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The Motorway reaches Kalamata - good news and bad

Tom Winnifrith
Sunday 16 April 2017

When my Uncle Chris went on his first of his many honeymoons it was to the Mani where the Greek Hovel stands. Back in the early swinging sixties it took him more than a day to get here from Athens. That has all changed. There is a super fast Motorway linking the capital to this part of the world. But for as long as I can remember it has stopped just short of Kalamata adding another 20% to your travel time as you are forced to wind your way through suburbs and back streets. Yesterday I discovered that this has all changed.

The bus swept straight along the final stretch of highway right to the heart of town. The end of the main road is now just 200 yards from the bus station which lies underneath the old fort, the scene of the first heroics of 1821 when on March 21 the heroic Maniots answered the call of the Bishop of Triploli and stormed the hill to slaughter every Turk inside the citadel.

In a way this new road makes my life easier. Flights direct to Kalamata are infrequent and seasonal and so my journey time from Athens is greatly reduced. I think I can now even get to the Mani without going through Kalamata. So my life is that much simpler. But there is a downside.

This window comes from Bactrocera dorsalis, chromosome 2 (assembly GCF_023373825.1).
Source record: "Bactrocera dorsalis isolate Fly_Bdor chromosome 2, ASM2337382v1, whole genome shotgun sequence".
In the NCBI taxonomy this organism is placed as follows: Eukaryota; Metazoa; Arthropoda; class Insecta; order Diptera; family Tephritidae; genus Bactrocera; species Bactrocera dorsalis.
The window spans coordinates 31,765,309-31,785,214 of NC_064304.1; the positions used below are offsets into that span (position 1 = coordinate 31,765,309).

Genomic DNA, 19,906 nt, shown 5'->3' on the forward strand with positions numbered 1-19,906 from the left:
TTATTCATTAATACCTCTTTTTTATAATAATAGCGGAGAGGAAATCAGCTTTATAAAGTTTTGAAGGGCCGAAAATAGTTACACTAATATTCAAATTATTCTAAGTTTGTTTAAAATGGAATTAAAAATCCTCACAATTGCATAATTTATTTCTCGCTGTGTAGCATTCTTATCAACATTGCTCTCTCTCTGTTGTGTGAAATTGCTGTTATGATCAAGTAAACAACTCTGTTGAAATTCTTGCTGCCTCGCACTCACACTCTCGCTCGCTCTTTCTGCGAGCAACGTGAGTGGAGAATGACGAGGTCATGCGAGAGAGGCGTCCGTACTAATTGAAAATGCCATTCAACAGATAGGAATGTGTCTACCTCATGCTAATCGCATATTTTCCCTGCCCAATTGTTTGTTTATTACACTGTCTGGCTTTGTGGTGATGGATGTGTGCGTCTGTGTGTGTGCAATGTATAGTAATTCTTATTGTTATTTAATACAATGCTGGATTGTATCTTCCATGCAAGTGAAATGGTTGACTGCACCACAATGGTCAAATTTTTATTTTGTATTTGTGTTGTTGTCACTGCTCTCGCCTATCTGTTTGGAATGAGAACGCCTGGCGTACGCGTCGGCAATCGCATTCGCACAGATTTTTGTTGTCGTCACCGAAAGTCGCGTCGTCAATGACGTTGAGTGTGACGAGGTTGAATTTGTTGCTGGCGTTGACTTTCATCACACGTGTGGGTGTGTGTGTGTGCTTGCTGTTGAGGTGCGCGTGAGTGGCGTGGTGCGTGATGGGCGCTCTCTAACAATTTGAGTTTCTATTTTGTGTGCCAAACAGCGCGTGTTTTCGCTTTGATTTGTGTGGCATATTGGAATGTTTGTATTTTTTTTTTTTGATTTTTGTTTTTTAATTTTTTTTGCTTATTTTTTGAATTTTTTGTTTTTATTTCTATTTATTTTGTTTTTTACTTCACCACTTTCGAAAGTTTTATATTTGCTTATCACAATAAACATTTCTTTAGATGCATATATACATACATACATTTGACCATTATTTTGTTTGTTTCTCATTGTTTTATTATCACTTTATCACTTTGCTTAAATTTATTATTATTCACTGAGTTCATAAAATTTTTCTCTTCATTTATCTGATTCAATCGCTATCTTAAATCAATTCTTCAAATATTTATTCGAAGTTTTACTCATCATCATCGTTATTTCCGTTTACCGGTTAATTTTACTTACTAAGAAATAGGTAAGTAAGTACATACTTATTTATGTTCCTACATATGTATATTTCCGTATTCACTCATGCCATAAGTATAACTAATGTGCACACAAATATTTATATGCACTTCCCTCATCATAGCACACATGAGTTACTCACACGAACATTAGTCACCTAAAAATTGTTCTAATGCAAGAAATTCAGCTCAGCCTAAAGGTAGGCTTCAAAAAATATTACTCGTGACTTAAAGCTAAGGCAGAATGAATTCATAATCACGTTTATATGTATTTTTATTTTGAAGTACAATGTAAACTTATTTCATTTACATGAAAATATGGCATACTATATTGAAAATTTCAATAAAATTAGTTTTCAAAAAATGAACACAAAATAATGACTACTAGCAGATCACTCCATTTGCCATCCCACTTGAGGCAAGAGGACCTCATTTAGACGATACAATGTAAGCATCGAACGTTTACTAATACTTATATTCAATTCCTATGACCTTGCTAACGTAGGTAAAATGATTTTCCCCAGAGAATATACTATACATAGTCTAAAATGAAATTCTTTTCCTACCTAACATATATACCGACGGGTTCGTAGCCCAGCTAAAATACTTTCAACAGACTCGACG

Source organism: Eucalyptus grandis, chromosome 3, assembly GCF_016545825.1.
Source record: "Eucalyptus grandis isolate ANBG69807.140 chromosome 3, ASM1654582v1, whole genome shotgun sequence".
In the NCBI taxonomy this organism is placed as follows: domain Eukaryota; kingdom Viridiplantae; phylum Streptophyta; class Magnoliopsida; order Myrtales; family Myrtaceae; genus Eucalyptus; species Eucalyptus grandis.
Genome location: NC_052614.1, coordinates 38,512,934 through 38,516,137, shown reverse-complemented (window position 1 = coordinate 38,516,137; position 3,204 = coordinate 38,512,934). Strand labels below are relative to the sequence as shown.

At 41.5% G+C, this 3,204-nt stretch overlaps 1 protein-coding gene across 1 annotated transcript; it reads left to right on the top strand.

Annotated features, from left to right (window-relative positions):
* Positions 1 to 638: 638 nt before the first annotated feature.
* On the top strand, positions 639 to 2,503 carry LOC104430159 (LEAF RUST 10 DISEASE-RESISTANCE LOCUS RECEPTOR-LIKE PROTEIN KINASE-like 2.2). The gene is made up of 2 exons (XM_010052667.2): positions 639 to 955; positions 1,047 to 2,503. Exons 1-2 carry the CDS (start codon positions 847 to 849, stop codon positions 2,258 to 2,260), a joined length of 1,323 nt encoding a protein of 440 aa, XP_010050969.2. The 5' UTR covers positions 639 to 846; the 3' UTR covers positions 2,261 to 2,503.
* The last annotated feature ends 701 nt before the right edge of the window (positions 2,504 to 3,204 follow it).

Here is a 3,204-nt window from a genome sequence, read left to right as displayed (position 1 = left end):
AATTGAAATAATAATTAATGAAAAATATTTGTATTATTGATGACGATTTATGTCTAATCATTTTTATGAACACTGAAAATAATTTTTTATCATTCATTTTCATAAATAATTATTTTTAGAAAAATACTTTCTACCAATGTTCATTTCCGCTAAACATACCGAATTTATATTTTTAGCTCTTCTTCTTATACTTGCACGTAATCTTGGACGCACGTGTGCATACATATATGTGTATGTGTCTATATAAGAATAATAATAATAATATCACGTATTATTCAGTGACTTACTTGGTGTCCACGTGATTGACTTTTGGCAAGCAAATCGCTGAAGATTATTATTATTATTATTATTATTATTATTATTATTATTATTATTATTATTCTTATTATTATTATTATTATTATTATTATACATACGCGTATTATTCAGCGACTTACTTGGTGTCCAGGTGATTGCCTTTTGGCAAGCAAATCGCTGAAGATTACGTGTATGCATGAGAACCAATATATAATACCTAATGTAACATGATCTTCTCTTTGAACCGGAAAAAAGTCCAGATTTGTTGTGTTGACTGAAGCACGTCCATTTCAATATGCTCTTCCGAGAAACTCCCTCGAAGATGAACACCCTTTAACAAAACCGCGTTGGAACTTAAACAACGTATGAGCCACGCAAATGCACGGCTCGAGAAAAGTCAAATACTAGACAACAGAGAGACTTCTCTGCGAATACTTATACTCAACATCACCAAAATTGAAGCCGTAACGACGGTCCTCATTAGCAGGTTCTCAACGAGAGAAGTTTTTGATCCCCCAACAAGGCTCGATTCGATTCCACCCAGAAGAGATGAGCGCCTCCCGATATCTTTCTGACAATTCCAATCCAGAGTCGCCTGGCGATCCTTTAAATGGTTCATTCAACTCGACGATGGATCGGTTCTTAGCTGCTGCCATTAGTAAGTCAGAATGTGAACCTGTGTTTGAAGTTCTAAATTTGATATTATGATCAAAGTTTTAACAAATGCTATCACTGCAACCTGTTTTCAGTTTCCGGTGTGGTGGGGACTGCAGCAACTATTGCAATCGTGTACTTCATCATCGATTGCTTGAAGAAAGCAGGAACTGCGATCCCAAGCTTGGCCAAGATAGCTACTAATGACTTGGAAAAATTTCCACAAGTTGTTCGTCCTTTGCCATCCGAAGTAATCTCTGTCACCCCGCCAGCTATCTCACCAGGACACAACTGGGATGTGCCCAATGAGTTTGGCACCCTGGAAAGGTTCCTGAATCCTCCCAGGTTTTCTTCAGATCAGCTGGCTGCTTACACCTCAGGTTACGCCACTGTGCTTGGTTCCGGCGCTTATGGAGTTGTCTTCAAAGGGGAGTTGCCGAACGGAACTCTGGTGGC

There are increasing numbers of flights landing at the airport here. British Airways now flies twice a week in summer as an alternative to Easyjet. It is only a matter of time before my favourite airline, Aegean, joins the party. And with the road also that much faster more folks will come to this region to holiday and, also to buy second homes. More bloody foreigners.

Of course I am a foreigner too. But my family have been writing about Greece for 200 years. My great uncle David Cochrane died here. Greece is in my blood. Heck, I even harvest olives. So I like to think that I am a bit less of a foreigner than the other foreigners. I will spend more and more of my time here as I get older.

I love my nearest village of Kambos in large part because nearly everyone who lives there is Greek or Albanian. Since it is a good half an hour from the sea it is never going to be fashionable. I suspect it will remain resolutely Greek, or rather Maniot, until long after I have my final encounter with St Peter. But the area will change.

If that brings greater wealth, or rather less poverty, I suspect many of my neighbours will welcome it. But they should be careful what they wish for. Before they know it they will suffer snooty Guardian readers trying to stop them creating "foul smells" from pressing their olives.

I may be selfish in how I view it but for me the new highway is very much a mixed blessing.

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About Tom Winnifrith
Tom Winnifrith is the editor of When he is not harvesting olives in Greece, he is (planning to) raise goats in Wales.
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